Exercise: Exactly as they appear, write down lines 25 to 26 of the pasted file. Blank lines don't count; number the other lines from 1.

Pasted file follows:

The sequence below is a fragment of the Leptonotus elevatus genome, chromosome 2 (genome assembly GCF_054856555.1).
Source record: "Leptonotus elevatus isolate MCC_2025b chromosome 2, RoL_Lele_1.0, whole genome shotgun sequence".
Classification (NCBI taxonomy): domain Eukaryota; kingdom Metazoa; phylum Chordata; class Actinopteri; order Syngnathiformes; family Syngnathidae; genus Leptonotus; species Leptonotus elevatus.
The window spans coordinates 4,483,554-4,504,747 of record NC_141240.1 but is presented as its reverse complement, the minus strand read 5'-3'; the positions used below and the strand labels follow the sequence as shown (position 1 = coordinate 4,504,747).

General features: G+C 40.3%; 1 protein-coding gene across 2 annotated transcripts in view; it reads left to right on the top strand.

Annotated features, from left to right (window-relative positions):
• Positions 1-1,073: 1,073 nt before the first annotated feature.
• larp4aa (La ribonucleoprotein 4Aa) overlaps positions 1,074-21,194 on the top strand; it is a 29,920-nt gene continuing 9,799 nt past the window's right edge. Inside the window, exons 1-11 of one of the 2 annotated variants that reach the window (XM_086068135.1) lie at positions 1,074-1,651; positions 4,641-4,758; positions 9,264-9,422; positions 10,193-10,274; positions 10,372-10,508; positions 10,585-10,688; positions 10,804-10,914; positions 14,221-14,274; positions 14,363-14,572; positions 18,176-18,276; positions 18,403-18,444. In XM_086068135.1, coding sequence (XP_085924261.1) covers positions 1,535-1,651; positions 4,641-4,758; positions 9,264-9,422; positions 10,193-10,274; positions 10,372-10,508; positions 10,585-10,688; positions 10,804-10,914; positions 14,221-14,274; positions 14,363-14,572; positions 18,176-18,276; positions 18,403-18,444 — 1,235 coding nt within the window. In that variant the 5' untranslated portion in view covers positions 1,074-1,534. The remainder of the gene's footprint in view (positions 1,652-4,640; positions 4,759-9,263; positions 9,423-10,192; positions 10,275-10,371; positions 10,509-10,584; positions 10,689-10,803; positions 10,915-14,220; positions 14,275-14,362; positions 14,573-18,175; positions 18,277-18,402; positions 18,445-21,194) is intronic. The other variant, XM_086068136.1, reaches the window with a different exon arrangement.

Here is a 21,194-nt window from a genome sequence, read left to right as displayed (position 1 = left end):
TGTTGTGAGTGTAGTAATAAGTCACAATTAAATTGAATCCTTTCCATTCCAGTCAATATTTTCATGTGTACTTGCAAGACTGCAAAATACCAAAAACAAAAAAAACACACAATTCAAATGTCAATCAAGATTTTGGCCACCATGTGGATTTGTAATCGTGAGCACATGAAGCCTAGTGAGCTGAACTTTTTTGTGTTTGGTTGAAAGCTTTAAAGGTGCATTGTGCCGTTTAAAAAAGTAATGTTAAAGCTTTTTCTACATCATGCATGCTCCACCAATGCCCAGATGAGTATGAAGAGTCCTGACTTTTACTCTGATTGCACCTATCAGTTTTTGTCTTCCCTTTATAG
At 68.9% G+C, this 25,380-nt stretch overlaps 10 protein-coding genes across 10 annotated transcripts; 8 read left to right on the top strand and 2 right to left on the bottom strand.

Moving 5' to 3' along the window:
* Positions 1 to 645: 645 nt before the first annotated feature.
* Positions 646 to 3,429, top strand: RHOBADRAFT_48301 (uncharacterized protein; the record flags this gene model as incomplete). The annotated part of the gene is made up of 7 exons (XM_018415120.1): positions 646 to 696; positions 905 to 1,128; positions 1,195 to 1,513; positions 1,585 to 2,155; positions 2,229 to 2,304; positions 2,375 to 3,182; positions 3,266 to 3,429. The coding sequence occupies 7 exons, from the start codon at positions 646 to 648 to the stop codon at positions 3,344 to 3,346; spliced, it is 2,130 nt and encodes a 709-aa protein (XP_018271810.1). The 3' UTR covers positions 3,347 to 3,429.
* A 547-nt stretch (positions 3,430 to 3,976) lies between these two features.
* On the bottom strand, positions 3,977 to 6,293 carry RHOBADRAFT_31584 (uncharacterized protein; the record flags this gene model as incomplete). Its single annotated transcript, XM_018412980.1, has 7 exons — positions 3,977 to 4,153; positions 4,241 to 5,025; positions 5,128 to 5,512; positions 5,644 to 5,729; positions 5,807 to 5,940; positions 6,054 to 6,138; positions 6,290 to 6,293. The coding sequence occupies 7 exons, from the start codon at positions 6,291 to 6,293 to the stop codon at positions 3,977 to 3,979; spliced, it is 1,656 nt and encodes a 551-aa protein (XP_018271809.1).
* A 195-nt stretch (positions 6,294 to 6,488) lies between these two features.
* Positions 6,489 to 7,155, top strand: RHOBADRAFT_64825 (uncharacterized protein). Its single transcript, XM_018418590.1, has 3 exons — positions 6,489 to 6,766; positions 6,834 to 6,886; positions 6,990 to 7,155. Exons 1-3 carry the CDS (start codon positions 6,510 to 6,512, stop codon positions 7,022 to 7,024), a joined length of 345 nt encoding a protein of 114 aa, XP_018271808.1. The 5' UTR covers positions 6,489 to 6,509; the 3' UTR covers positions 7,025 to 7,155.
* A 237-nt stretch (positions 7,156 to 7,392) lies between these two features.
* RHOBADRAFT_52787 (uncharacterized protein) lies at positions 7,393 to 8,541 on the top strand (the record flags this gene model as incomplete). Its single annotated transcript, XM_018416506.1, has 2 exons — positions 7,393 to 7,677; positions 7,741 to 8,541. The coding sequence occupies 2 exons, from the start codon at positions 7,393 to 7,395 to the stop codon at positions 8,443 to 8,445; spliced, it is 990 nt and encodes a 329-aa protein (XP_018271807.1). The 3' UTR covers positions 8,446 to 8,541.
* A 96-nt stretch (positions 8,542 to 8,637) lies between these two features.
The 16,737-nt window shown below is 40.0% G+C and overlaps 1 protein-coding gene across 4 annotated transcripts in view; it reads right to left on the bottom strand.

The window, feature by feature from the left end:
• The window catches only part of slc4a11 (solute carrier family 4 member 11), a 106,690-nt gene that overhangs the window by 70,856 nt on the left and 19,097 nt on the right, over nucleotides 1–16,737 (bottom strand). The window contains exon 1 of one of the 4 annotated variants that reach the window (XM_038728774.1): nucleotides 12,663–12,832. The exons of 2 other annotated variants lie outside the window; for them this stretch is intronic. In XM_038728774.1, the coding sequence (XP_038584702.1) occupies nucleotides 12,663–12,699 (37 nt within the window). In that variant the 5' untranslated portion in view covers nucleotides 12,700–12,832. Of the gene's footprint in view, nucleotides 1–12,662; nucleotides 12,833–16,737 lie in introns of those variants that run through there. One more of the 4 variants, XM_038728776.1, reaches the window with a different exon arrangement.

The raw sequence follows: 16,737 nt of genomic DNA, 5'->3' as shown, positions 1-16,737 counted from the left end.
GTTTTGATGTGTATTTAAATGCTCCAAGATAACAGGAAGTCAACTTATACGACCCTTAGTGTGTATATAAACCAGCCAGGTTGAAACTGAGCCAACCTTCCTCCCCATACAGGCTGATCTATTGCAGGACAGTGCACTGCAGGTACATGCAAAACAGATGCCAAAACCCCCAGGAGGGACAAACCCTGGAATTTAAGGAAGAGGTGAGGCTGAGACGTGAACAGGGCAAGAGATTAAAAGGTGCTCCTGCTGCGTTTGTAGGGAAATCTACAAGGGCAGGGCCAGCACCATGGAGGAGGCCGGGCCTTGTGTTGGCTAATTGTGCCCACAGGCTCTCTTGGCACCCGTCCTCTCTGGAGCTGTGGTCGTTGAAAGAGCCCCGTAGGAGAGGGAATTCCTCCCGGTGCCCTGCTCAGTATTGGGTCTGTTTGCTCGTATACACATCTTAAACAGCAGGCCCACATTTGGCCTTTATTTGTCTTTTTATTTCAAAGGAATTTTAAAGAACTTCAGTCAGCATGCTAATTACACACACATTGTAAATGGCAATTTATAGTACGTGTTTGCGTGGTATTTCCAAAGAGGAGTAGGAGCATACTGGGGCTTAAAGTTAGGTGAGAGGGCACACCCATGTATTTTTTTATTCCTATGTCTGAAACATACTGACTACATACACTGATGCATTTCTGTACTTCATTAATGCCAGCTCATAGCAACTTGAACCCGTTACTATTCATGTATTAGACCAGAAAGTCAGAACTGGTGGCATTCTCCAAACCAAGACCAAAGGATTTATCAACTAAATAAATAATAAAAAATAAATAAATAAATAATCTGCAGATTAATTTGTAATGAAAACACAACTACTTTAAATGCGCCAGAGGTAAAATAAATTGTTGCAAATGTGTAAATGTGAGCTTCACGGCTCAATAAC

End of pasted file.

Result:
The raw sequence follows: 16,737 nt of genomic DNA, 5'->3' as shown, positions 1-16,737 counted from the left end.
GTTTTGATGTGTATTTAAATGCTCCAAGATAACAGGAAGTCAACTTATACGACCCTTAGTGTGTATATAAACCAGCCAGGTTGAAACTGAGCCAACCTTCCTCCCCATACAGGCTGATCTATTGCAGGACAGTGCACTGCAGGTACATGCAAAACAGATGCCAAAACCCCCAGGAGGGACAAACCCTGGAATTTAAGGAAGAGGTGAGGCTGAGACGTGAACAGGGCAAGAGATTAAAAGGTGCTCCTGCTGCGTTTGTAGGGAAATCTACAAGGGCAGGGCCAGCACCATGGAGGAGGCCGGGCCTTGTGTTGGCTAATTGTGCCCACAGGCTCTCTTGGCACCCGTCCTCTCTGGAGCTGTGGTCGTTGAAAGAGCCCCGTAGGAGAGGGAATTCCTCCCGGTGCCCTGCTCAGTATTGGGTCTGTTTGCTCGTATACACATCTTAAACAGCAGGCCCACATTTGGCCTTTATTTGTCTTTTTATTTCAAAGGAATTTTAAAGAACTTCAGTCAGCATGCTAATTACACACACATTGTAAATGGCAATTTATAGTACGTGTTTGCGTGGTATTTCCAAAGAGGAGTAGGAGCATACTGGGGCTTAAAGTTAGGTGAGAGGGCACACCCATGTATTTTTTTATTCCTATGTCTGAAACATACTGACTACATACACTGATGCATTTCTGTACTTCATTAATGCCAGCTCATAGCAACTTGAACCCGTTACTATTCATGTATTAGACCAGAAAGTCAGAACTGGTGGCATTCTCCAAACCAAGACCAAAGGATTTATCAACTAAATAAATAATAAAAAATAAATAAATAAATAATCTGCAGATTAATTTGTAATGAAAACACAACTACTTTAAATGCGCCAGAGGTAAAATAAATTGTTGCAAATGTGTAAATGTGAGCTTCACGGCTCAATAAC